Opening classrooms is only the first step at solving the bigger problem of kids missing school

School absenteeism is at a crisis point and will create a wave of consequences if we don’t start working together on a solution.

Research repeatedly shows what most of us know; there’s a strong relationship between school attendance and life outcomes. The likelihood a child will succeed increases when they go to school regularly; lots of absence from school goes with lower attainment. The impact is most pronounced in low decile schools. And right now, the numbers of school absences are dire. None of us should be turning our backs on this problem.

If we don’t set our kids up to succeed, we’ll see increasing disparity in Aotearoa. That brings huge costs for social support and healthcare. Rather than equipping our population for a thriving future, we’re burdening tomorrow’s potential through today’s inaction.

School attendance was already falling before Covid hit

Between 2015 and 2019, attendance fell to the point that only 42% of students attended regularly in lower decile schools.

The pandemic has repeatedly shut down classrooms and has had the biggest impact on our most vulnerable young Kiwis. After each lockdown, it takes a while for students to get back to school. The lag is longest in lower decile schools. After last year’s August lockdown, attendance at decile 10 schools returned to normal within a week. At decile 1 schools, it took an extra four school weeks. Worse, some young people simply never return to school.

We can only imagine how much Delta will amplify this crisis. Families are facing more uncertainty, hardship, and financial stress than before; Delta’s spread within schools is a terrifying spectre for teachers, students, and our communities.

Teachers are carrying a heavy load

When schools reopen, teachers will be asked to swallow any of their personal fears. They’ll have to work hard to get students up to speed and rebuild connection in classrooms. Final assessments are looming along with the end-of-year reporting and marking.

Despite this, the Ministry’s briefing suggests teachers still have room to do more in supporting attendance, particularly around ‘building relationships’.
At Life Education, we know teachers are stepping up, despite everything else on their plates. Even in the last month, we’ve seen a huge uptake for our free professional development sessions for teachers. These focus on understanding anxiety and learning how to help students feel safe.

Many families are barely surviving

It’s tempting to suggest parents just ‘make’ their kids go to school. But so many families are facing unemployment, poverty, housing and food insecurity. Demanding that school attendance becomes their priority may be unrealistic, and perhaps unfair. If a day’s work was your only chance of putting food on the table, wouldn’t you be tempted to call on one child to stay at home with the others – or allow the child to take that day’s work as an essential worker at the supermarket? Many parents are facing even tougher decisions.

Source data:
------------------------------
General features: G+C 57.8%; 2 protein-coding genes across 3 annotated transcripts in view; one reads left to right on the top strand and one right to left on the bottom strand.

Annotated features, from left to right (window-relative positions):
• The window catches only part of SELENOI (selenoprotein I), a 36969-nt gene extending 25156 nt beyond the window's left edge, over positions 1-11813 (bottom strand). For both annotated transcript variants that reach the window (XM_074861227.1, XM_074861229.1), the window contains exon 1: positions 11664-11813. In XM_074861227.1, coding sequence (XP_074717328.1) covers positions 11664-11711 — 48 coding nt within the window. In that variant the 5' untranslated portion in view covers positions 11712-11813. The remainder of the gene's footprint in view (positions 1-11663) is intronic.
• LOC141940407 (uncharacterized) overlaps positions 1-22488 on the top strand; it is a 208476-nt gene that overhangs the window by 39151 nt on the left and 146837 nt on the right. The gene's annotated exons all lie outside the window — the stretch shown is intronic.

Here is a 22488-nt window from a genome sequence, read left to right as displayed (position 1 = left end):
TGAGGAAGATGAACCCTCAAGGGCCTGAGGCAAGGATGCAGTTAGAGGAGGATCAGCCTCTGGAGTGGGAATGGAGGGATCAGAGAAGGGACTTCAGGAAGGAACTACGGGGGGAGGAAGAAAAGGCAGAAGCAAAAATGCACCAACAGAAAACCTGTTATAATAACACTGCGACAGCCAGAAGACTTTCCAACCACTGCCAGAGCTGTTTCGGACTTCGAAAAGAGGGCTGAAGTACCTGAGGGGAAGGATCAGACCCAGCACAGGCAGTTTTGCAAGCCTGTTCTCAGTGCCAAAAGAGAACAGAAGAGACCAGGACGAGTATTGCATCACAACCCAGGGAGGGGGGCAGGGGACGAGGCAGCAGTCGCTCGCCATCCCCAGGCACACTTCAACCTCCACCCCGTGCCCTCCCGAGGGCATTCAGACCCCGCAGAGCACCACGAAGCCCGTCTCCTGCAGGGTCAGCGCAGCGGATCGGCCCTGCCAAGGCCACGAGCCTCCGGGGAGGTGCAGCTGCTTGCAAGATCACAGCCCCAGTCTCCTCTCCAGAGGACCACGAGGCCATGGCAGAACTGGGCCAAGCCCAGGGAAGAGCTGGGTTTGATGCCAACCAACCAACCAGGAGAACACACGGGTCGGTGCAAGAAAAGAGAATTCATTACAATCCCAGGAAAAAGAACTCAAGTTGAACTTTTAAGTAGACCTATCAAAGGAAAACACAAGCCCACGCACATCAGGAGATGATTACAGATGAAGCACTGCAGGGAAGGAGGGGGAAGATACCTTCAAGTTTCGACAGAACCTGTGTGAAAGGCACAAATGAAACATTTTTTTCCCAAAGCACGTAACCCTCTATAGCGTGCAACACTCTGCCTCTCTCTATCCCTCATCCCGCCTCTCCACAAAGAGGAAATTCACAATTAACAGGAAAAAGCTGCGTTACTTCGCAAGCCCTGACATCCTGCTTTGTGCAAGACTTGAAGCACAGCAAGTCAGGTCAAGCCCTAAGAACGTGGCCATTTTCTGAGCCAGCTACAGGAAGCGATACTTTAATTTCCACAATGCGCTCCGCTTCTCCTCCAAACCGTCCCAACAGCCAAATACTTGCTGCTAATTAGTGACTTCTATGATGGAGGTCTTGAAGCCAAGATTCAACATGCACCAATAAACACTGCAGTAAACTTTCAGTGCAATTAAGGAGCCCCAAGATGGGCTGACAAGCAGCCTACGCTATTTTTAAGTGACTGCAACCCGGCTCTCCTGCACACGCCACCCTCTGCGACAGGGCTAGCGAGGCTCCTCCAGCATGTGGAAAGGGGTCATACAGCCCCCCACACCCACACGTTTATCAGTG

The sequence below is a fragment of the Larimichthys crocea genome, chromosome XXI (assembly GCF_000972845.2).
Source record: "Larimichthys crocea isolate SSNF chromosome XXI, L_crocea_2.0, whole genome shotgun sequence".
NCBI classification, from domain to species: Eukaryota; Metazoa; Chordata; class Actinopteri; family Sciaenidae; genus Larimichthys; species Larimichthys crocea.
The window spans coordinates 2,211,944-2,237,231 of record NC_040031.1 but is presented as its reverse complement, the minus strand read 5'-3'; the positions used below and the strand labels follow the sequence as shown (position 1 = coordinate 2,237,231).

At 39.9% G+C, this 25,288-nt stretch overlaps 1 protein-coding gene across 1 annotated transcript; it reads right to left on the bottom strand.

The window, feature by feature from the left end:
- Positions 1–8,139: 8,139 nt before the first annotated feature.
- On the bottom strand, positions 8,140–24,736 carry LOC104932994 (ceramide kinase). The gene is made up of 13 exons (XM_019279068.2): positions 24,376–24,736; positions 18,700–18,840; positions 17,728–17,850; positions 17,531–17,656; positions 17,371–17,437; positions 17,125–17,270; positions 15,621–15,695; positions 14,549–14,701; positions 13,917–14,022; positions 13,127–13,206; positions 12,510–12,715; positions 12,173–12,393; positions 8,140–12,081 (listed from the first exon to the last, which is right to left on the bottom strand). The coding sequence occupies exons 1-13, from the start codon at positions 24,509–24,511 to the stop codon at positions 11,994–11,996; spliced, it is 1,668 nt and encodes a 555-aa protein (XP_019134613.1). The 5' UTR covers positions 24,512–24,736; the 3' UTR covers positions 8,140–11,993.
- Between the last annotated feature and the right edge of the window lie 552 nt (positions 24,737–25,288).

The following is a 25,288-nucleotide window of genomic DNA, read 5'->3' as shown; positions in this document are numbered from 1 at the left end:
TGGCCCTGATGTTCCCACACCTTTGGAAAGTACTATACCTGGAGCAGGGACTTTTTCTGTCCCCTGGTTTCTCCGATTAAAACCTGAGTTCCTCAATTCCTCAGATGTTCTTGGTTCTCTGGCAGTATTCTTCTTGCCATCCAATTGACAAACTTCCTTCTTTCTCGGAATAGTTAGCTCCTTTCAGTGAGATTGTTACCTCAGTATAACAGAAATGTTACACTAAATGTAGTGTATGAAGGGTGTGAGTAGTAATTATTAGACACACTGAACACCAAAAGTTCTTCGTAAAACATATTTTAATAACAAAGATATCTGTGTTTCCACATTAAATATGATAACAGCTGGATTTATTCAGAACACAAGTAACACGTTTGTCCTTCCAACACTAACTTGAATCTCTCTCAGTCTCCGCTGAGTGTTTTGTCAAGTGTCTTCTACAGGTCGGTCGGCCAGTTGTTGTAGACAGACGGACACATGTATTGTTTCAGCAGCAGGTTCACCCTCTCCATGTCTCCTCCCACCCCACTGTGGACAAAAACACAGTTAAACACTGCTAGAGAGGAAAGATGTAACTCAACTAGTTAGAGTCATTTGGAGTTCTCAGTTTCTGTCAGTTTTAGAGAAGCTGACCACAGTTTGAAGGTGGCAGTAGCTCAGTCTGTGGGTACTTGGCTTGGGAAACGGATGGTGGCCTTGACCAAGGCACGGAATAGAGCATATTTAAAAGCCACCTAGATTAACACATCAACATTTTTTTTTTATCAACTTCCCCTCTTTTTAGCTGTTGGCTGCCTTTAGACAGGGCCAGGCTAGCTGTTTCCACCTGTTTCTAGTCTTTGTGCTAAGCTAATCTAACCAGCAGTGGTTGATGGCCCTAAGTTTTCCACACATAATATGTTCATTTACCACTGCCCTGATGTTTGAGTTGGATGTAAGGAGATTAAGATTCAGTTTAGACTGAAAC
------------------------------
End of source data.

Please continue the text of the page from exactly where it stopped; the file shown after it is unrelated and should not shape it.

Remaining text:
The Child Poverty Action Group has found about 18,000 more children may have been pushed into poverty by the flow-on effects of the pandemic, for the year to March.

We can’t simply wait for the government’s systemic change

Only government can lead the broad strategy for an issue as big as childhood poverty. Absenteeism is a symptom of the same wicked problem. Sure, deep systematic change may eventually make a difference, but our children and their futures can’t wait.

Unlocking funding takes time, even when its well-directed. For example, Government has set up funds to give students extra support on mental wellbeing, such as the Urgent response Fund of $50 million. Teachers tell us they haven’t seen it hit the ground yet. Indeed, only two polytechnics have managed contracts to access a $25m fund for their sector. Other funds for schools to target attendance demand careful management, if not meanness.

Our charity, Life Education Trust has spent 30 years supporting the health and wellbeing of children. We’re New Zealand’s largest health education provider. We know that there’s a vital role for agile, responsive contribution to the broader system. We were named the leading external health provider in primary and intermediate schools in the National Monitoring Study of Student Achievement report, used in 86% of schools.

We all need to play a role and recognise expertise

Funding is critical but it’s an enabler only; we need more than that this to fix school absenteeism and its consequences. Expertise and collaboration are essential; we must all understand the role we can play. We must work together to build strong relationships between and within our communities, schools and whānau. This drives our work at Life Education Trust.

We provide resources and support to help teachers to continue the learning in the school classroom, and take-home packs for tamariki to explore with whānau. This year, we’ve built new relationships with organisations such as Anxiety NZ, Family Planning, and others. We’ve also updated our resources to help families get involved in children’s learning.

Life Education is not alone in bringing unique support. Other organisations are ready to provide school lunches, period products and more. Like teachers, we are all ready to unlock the change that we can make by working together.


John O’Connell, Chief Executive of Life Education Trust NZ